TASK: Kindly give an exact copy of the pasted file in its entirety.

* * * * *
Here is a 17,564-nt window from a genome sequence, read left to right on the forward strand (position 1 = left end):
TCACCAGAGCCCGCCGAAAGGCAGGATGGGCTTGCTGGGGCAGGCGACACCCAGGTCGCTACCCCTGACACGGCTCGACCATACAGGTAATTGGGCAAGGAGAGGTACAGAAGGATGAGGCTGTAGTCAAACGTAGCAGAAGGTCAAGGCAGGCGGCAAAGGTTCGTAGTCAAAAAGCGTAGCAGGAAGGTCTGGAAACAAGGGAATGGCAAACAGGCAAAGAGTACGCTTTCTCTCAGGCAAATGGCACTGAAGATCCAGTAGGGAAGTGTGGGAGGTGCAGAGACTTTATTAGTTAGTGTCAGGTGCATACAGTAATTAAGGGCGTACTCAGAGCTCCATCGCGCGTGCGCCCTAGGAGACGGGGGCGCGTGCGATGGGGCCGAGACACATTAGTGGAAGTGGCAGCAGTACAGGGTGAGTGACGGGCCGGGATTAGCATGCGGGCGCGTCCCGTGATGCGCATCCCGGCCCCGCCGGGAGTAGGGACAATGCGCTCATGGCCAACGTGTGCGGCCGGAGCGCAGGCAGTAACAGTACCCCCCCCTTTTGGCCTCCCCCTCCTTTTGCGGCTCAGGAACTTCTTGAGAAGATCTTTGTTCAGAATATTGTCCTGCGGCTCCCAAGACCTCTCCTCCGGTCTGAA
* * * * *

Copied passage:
Here is a 17,564-nt window from a genome sequence, read left to right on the forward strand (position 1 = left end):
TCACCAGAGCCCGCCGAAAGGCAGGATGGGCTTGCTGGGGCAGGCGACACCCAGGTCGCTACCCCTGACACGGCTCGACCATACAGGTAATTGGGCAAGGAGAGGTACAGAAGGATGAGGCTGTAGTCAAACGTAGCAGAAGGTCAAGGCAGGCGGCAAAGGTTCGTAGTCAAAAAGCGTAGCAGGAAGGTCTGGAAACAAGGGAATGGCAAACAGGCAAAGAGTACGCTTTCTCTCAGGCAAATGGCACTGAAGATCCAGTAGGGAAGTGTGGGAGGTGCAGAGACTTTATTAGTTAGTGTCAGGTGCATACAGTAATTAAGGGCGTACTCAGAGCTCCATCGCGCGTGCGCCCTAGGAGACGGGGGCGCGTGCGATGGGGCCGAGACACATTAGTGGAAGTGGCAGCAGTACAGGGTGAGTGACGGGCCGGGATTAGCATGCGGGCGCGTCCCGTGATGCGCATCCCGGCCCCGCCGGGAGTAGGGACAATGCGCTCATGGCCAACGTGTGCGGCCGGAGCGCAGGCAGTAACAGTACCCCCCCCTTTTGGCCTCCCCCTCCTTTTGCGGCTCAGGAACTTCTTGAGAAGATCTTTGTTCAGAATATTGTCCTGCGGCTCCCAAGACCTCTCCTCCGGTCTGAA